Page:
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Tim Sandle

Editor-at-Large based in London, United Kingdom, United Kingdom. Joined on Oct 1, 2011
Expertise in Travel, Science & space, Entertainment, Environment & green living, Health,   see all» General business news & info, Movies, Technology, Concerts, Sports, Jobs, Board games, Pharmaceuticals, Men's health, Careers & workplace, Politics, Food, dining & restaurants, Social media, Women's health, Education, Government, Charity & volunteer work, Celebrities, Music, Drinks, Sexual health, Video games, Internet, Food, recipes, Books

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News

Op-Ed: How ‘green’ are the U.K. Conservatives?

London - The new U.K. Conservative Government has covertly and overtly dropped a number of pro-environmental policies. Many of these were policies the party appeared to support when in coalition.

Fertilizers could harm native plant species

Dublin - Fertiliser use is creating a situation whereby native plant species are battling more exotic plants, according to a new study.

Bone-like material makes for improved medical devices

Scientists have created an approach for fitting medical devices in a better way with biological systems. For this the researchers were inspired by the way bone interfaces with tissues in the human body.

Smartphone device performs laboratory tests for disease

San Francisco - A new smartphone-based device that can examine laboratory samples in the field, to a high level of accuracy, has been developed. The aim of the device is to scan for infectious diseases.

Super carbon filters play music in the heat

Detroit - Technologists have developed a carbon nanotube transducer with a special property: the device makes sounds, and plays music, with heat. The device is also light weight and portable.

Review: Infectious pop reverbs through Lola Dutronic's new album Special

Toronto - Canadian pop group Lola Dutronic have served up another pop gem with their new album "lost In Translation" and the rhythmic single "I believe." The new album features 14 infectious, toe tapping tracks and wonderful, captivating dream-like vocals.

Battling HIV with novel cancer drug

The Human Immunodeficiency Virus (HIV) can be "flushed out" from hiding places in the human body by using a drug normally used to treat cancer, according to a new study.

Nuns rebel against Katy Perry convent bid

Los Angeles - The terms "Katy Perry" and "convent" are not the first to spring to mind when playing a word association game. The pop star wants to buy an ex-convent, and the former nuns who lived there are not having any of it.

5, 4, 3, 2, 1 Thunderbirds Are Go...again

London - Three new episodes of the puppet, wires and flying space ships television series Thunderbirds are to be made to mark the show's fiftieth anniversary.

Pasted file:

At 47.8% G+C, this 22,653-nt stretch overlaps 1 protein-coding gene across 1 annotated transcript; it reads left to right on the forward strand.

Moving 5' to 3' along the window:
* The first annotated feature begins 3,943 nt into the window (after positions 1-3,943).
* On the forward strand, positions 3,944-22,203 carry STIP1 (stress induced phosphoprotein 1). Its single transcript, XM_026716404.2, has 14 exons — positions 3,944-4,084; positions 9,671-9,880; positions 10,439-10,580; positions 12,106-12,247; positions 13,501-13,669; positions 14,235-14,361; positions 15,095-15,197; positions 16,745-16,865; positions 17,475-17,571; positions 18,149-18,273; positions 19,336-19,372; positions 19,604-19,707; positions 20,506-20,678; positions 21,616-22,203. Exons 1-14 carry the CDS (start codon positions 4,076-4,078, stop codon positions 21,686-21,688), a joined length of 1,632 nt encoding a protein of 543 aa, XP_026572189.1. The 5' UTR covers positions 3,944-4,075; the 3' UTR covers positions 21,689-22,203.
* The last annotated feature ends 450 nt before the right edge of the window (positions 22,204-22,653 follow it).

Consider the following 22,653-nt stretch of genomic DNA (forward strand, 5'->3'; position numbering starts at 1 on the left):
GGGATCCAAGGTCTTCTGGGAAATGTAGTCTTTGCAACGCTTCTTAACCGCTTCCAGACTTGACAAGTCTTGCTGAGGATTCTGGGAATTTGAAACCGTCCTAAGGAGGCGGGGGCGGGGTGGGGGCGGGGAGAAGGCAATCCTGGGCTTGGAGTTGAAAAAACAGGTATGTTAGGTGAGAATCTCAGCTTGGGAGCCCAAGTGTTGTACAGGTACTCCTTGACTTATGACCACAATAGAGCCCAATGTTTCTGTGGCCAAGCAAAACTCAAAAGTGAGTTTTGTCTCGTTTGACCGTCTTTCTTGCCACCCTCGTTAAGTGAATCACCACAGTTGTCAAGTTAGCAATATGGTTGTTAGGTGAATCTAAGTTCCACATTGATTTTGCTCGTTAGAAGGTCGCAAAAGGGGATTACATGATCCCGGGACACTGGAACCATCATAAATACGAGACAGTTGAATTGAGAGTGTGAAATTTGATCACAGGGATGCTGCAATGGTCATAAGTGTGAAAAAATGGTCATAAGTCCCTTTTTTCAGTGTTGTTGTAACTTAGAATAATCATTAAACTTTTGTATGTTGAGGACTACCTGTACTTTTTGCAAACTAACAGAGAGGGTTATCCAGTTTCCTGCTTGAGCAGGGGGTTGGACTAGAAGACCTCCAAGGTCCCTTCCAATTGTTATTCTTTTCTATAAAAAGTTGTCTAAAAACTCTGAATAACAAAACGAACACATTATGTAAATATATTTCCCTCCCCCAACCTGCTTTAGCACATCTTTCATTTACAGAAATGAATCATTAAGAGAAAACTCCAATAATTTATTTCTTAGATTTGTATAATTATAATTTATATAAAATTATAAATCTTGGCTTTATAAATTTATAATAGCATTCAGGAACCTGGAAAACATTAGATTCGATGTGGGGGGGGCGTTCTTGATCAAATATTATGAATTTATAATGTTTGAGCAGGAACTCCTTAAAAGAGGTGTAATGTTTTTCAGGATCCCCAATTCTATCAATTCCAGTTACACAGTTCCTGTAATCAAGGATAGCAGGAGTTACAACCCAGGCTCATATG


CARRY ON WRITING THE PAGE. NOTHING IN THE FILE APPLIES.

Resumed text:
Prostate cancer, five different types found

Cambridge - Challenging the assumption that prostate cancer is one type of the disease, researchers have identified five different types, each of which has a distinct genetic signature.

What happens to you as you drink Coca Cola?

Kick back, open a can of Coca Cola (or equivalent caramel colored carbonated soft drink) and take a sip. Ever wondered what is happening as you ingest the sugary fluid? If so, read on...

Studying ants for clues about ultra-fine cleaning

Blue-sky thinking researchers have taken inspiration from the way that ants clean to develop improved procedures for nanotechnology. The ants studied are located in Borneo, Indonesia.

Flat pack batteries offer improved performance

Sydney - For wearable tech to become more user-friendly in terms of ease of use, the power source must be flatter. This is what a science group is proposing — a flat pack battery, and one with good power capacity too.

U.S. 'laughing gas' emissions cause concern

Emissions of nitrous oxide ('laughing gas') generated from agriculture in the U.S. has been underestimated by 40 percent, according to a recent study.

Moth eyes provide clues for next-gen solar cells

Researchers have been inspired by the eyes of moths to develop a next generation series of solar power cells. The focus has been with creating a special type of anti-reflective surface.

Strange and new, twisted parasitoid wasp species found

Researchers found two new types of parasitoid wasps with stand-out body features in the the Swiss Alps and Swiss Central Plateau. The discovery came about by chance.

Mowing detention basins increases West Nile virus risk

Incidences of West Nile virus and the association of the disease with mosquitoes can be enhanced if mowers are taken to water detention basins, a study conducted in Central Illinois (U.S.) has revealed.

Salmonid fish toxin could be effective against cancer

A fish toxin could be the basis of a new treatment for cancer, according to a study. This has been found by performing genetic testing on the humble zebrafish.

Need for improved awareness of symptoms of dementia

London - The number of people admitted to hospital, and who show signs of dementia, has increased within the U.K. in recent years. This has triggered calls for better recognition of the condition.

The risks of methyl bromide exposure remain

Methyl bromide is a highly toxic pesticide. Although it is not permitted to be used in areas close to human habitation, incidences of poisoning still occur according to the U.S. CDC.
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